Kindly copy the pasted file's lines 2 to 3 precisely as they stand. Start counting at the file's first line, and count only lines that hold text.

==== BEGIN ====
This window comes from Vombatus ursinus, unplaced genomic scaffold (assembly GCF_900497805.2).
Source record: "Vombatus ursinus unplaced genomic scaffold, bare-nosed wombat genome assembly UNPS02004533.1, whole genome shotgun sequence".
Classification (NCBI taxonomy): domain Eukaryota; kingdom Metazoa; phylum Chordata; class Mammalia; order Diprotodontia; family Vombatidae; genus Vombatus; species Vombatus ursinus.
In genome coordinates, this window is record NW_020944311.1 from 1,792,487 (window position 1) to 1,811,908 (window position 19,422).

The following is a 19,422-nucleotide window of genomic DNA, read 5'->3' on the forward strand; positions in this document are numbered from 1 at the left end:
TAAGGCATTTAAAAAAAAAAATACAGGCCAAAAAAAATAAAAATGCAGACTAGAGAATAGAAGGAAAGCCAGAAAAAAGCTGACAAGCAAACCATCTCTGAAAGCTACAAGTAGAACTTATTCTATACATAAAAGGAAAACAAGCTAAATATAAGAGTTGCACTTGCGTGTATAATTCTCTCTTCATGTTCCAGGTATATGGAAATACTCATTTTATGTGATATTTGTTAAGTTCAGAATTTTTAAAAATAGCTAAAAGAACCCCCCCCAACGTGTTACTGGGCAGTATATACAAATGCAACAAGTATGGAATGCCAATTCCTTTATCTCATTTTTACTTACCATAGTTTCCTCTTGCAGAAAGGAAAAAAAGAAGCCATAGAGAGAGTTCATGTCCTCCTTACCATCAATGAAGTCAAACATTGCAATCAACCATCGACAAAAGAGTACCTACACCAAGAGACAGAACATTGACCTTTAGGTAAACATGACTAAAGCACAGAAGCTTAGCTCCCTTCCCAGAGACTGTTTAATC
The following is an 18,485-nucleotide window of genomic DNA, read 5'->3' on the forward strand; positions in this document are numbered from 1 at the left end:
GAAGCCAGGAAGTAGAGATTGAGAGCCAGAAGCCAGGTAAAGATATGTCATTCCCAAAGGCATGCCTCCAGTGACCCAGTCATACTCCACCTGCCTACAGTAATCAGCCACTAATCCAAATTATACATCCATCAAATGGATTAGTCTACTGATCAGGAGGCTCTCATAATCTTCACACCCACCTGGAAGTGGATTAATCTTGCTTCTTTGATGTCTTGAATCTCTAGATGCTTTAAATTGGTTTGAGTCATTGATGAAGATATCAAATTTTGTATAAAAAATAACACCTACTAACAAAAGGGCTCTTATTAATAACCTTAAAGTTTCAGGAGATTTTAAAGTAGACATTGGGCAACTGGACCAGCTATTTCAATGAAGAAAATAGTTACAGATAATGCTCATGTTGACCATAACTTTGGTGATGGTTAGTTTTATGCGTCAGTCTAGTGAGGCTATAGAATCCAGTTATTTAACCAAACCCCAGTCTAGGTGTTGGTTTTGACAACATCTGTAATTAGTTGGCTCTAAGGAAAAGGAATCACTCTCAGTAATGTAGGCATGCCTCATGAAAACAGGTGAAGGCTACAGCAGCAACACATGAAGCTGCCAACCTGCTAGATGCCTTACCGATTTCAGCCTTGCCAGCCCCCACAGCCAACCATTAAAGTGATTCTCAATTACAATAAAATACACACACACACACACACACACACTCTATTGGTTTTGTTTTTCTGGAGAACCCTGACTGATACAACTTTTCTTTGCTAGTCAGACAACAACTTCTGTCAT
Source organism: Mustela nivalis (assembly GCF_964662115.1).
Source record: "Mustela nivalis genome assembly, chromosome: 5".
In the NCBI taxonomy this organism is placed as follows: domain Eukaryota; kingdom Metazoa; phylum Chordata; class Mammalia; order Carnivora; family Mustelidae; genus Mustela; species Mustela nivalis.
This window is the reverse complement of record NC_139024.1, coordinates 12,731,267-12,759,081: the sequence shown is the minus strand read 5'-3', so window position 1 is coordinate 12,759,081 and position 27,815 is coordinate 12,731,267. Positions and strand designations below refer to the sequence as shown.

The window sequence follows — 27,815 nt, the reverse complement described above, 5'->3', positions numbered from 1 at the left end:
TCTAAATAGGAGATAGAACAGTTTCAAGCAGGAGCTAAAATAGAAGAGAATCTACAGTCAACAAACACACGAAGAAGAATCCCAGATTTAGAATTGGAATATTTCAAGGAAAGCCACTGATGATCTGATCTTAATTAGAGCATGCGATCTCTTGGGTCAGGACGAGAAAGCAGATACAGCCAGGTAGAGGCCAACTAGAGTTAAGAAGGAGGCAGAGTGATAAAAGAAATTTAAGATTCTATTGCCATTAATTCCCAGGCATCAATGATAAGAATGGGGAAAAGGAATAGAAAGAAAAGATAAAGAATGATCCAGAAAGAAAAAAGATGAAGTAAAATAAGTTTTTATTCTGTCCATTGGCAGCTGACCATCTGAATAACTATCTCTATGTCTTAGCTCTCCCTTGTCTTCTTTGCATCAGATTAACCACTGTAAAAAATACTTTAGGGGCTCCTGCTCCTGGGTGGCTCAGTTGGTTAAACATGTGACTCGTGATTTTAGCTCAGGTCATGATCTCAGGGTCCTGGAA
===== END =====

Source record: "Vombatus ursinus unplaced genomic scaffold, bare-nosed wombat genome assembly UNPS02004533.1, whole genome shotgun sequence".
Classification (NCBI taxonomy): domain Eukaryota; kingdom Metazoa; phylum Chordata; class Mammalia; order Diprotodontia; family Vombatidae; genus Vombatus; species Vombatus ursinus.